After St Hilda's and the DANSOX Research Network
Our alumna, Anna Appleby (Music, 2011), returned to St Hilda's College as one of the composers of the interdisciplinary event, Motion and Meaning, in July 2018.
Anna was pleased to have the opportunity to come back to College, which had felt like ‘home’ to her as an undergraduate student. She applied to study Music at St Hilda’s having been attracted by the creative environment that nurtures and encourages musicians. That the Jacqueline du Pré Music Building is on site was a huge incentive. She was also inspired by the research interests of tutors, Professor Martyn Harry, Dr Jonathan Williams and Alexandra Buckle.
Anna worked with Ensemble Klang, one of Holland's most influential contemporary music groups, and leading contemporary choreographers and dancers on Motion and Meaning. The project, which was a collaboration between Dance Scholarship Oxford (DANSOX) and the Liveness, Hybridity & Noise Series, stretched the possibilities of dance and music. New works by Anna and three fellow composers were presented to the audience, who had a rare opportunity to watch the process of truly interdisciplinary new work coming together at open rehearsals before the final performance at the Jacqueline du Pré Music Building.
During her time at St Hilda's, Anna was very involved in College life and took part in many events at the JdP. At the start of her undergraduate life, she felt sure that she wanted to be a composer. However, she had a lot to learn about the other things surrounding music, including its history. Her time here shaped her not only as a musician but also as a person, as her studies helped her to think more critically and analytically. Would she encourage other music students to apply here? Definitely! Anna enjoyed being part of a musical community and she felt that for an artist, there was no better place than St Hilda’s. From the College, Anna went to Rambert Dance where she was Music Fellow from 2016 – 2017. She learned how a dance company works and her collaborations with composers produced two pieces with electronic music. They were performed at the National River Stage and the Southbank Centre.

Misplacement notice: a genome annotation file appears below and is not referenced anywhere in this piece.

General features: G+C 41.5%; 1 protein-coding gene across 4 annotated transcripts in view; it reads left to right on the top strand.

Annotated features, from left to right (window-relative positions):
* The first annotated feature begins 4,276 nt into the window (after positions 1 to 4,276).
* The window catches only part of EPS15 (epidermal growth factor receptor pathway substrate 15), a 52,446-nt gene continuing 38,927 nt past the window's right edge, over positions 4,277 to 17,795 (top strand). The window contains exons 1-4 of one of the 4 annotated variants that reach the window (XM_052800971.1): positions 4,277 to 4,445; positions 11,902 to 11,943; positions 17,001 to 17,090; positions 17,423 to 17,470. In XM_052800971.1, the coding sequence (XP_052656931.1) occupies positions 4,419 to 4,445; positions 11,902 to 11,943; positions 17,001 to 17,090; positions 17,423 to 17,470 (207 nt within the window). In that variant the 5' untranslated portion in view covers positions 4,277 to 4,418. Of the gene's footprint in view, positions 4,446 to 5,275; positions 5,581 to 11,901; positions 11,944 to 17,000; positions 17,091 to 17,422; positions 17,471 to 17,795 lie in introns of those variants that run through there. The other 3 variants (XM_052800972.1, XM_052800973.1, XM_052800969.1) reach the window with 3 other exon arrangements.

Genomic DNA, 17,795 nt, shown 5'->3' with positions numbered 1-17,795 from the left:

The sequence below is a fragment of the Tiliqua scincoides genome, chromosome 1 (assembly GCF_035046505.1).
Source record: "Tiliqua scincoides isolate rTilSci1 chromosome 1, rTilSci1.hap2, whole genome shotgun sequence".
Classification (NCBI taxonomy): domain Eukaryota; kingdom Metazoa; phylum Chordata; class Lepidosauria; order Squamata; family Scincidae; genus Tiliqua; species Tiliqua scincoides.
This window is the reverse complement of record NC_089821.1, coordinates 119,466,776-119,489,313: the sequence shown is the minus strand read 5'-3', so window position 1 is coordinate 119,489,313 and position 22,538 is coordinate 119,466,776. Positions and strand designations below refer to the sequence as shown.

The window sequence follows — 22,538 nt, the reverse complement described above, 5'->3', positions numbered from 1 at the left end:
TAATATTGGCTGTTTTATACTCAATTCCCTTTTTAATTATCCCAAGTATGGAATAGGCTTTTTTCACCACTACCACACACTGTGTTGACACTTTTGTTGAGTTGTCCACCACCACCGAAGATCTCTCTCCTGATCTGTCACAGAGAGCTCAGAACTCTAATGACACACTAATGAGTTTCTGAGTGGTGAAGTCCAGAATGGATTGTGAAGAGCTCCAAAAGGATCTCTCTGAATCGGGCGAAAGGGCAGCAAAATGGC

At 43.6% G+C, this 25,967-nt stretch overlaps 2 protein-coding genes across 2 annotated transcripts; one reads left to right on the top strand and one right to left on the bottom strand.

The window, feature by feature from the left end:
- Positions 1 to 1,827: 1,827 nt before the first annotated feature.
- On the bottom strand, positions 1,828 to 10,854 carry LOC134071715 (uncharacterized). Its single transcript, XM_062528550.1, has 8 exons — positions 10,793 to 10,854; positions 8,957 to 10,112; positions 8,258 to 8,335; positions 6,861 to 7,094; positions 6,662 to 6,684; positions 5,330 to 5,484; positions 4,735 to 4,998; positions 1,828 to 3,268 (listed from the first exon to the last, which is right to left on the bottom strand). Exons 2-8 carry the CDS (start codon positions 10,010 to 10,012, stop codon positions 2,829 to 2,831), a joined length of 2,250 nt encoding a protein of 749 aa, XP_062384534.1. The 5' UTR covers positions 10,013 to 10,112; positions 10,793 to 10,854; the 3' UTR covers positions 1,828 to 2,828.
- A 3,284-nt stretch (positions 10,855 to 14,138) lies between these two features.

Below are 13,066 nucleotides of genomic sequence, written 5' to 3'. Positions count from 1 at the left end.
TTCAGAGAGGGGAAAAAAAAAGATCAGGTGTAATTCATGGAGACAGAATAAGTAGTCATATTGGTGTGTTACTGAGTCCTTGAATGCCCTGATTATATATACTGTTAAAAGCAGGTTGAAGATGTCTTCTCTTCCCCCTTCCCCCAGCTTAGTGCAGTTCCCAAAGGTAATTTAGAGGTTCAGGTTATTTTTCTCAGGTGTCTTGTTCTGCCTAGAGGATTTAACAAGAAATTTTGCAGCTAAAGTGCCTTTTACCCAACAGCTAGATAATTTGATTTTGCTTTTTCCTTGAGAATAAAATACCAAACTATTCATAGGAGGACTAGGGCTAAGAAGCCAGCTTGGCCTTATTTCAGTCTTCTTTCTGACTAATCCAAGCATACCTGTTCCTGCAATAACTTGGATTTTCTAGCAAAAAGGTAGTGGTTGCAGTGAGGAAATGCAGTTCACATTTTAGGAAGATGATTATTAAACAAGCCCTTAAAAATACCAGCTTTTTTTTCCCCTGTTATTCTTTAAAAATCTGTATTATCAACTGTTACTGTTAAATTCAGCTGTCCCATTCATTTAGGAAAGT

When asked why audiences should not miss the opportunity to see Motion and Meaning, Anna replied, ‘this is a great opportunity to see the arts come together. It is always exciting to see new works. Being able to see the work coming together as well as the final result is rare. This is a really high-quality production that brings together Ensemble Klang and leading choreographers in a new way. It is really special that they are here. The evening offers great variety, as the three pieces are very different. There is something for everyone.’
If you missed it or want to see it again, you can watch Motion and Meaning here.
This is a great opportunity to see the arts come together... being able to see the work coming together as well as the final result is rare.